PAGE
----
and stabbed
their poles in holes
with waving flags
on top. Then,
so much death.



I am afraid of running
into myself high up
in these mountains.
I am not sure where I am
but these cliffs look familiar
and I can be very
frightening in my silence.

Maggie Wells is the author of Pluto (The Wrath of Dynasty) and co-editor of the anthology Emotion Road (Press Body Press). Her work has been featured in various publications, including Best American Erotic Poems: From 1800 to the Present, The Cadence of Hooves Anthology, Nailed Magazine, Dick Pig Review, Inquisitive Eater and others. Maggie writes an advice column under a pseudonym and currently lives in Nashville.

Maggie Wells
Upside Down Flag

Not to be brash
but the market crashed
its 10-ton truck

into a roaming horde
of people perpetual monature poemstion
perpetually bloodied not to alarm you

to get us off on the right track
snails are missing shells
taking residence

in ears of god fearing
black fearing
other fearing fear fearing

dangerous slow slimy persistence
excavators of you can guess what
not to beat around the bush

pushed far enough pussies shoot
fireballs like Mario Brothers
not that I'm saying you're on fire

not that your hair smells sick
while burning
not that the whites of your eyes

are charred not that your tires
and walls are melting
not that your gardens are scorched

not that your gardeners
are stop drop & rolling
not that your world will be

the sludge you dump
not to be a total asshole but
not for nothing

I've got an intricate underground
fortress to build
with my bare legs

Maggie Wells is the author of Pluto (The Wrath of Dynasty) and co-editor of the anthology Emotion Road (Press Body Press). Her work has been featured in various publications, including Best American Erotic Poems: From 1800 to the Present, The Cadence of Hooves Anthology, Nailed Magazine, Dick Pig Review, Inquisitive Eater and others. Maggie writes an advice column under a pseudonym and currently lives in Nashville.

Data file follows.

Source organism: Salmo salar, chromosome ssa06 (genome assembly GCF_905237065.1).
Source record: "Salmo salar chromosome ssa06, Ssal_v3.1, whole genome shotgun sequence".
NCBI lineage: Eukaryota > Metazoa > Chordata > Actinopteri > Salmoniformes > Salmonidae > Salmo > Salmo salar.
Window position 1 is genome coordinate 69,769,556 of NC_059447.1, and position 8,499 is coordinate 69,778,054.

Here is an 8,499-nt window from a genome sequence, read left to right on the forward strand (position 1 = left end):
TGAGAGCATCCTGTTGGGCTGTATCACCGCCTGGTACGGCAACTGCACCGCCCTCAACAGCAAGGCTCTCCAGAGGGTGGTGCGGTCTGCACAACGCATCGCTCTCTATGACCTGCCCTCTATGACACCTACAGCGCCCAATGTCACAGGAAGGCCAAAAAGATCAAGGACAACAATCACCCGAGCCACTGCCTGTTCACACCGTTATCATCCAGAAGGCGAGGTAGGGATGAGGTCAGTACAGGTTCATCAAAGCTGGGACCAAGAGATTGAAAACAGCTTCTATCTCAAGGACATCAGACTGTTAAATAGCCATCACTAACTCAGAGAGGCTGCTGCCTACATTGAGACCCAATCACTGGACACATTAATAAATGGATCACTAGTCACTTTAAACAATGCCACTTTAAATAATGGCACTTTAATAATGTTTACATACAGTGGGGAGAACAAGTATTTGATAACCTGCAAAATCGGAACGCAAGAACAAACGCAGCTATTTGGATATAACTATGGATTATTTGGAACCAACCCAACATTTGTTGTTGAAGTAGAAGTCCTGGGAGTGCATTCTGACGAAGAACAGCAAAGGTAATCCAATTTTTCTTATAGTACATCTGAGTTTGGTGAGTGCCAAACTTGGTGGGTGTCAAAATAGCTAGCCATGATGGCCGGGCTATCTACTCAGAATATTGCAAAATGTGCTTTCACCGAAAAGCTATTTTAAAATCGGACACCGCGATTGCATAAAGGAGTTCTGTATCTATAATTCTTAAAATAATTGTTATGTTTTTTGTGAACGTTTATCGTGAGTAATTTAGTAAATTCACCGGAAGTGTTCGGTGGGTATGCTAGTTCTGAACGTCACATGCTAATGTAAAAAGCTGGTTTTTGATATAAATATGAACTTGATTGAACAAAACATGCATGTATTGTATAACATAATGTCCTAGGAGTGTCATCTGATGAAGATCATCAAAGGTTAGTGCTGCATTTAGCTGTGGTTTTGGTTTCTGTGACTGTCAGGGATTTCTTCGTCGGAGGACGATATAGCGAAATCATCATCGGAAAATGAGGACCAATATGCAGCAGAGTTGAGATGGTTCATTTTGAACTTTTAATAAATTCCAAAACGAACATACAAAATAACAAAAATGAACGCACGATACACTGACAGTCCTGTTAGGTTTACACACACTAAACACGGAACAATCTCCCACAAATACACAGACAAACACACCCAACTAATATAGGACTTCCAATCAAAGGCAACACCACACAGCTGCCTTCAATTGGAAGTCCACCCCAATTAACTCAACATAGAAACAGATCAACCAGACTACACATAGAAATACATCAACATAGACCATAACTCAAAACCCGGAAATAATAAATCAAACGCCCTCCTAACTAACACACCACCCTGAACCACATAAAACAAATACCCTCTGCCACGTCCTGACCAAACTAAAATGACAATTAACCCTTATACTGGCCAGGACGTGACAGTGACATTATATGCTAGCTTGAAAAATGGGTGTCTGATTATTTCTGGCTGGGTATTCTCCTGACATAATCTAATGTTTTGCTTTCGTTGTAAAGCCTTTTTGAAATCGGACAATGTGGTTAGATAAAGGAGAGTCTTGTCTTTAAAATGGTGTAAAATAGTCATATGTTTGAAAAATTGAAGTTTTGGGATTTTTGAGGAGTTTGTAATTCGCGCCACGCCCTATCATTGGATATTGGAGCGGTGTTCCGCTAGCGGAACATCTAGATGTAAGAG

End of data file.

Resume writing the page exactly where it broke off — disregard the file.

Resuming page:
John Wiggins

"I have worked my entire life as film and TV sound designer/mixer. I always had my own studio where I made "experiments" with tape machines, modular synthesizers and early computers. I looked for a connection with sound design and manipulating real sounds. Musique concrete is that connection for me.

I was born in 1951 and live in New York, USA."

Gothic Funk
Paramanu Pentaquark

The Gothic Funk Press opened submissions for the fifth issue of our Paramanu Pentaquark arts journal on January 5th, 2017. We accepted submissions through April, made our editorial decisions through August, and completed the design by the end of December. While we were considering the work of almost a hundred gifted artists, our world was going through its own stormy year. The United States and United Kingdom continued to weather the consequences of their recent electoral contests, the world embraced or rebuffed xenophobia, and the political fiascos and celebrity deaths that had played out through 2016 were replaced by more sobering public assessments on the merits of democracy vs. fascism, and the role of a free press, and whether persons different from oneself merit a dignity inherent to all humanity.

From its inception in the wake of the 2004 U.S. presidential election, the Gothic Funk arts collective has been a self-consciously political movement, but our work has also been conceived as a rebuttal to the pervasive irony of postmodern art, to the relentless aestheticism of the academy, and to the sterile economic algorithms of today's commercial arts, music, and publishing industries. Almost fourteen years ago we imagined an art that would expose its bloody and beating heart for the world to see, but in which such an embrace of emotion and subjectivity would challenge its audience to reflection and action rather than offering the balms of sentimentality and nostalgia.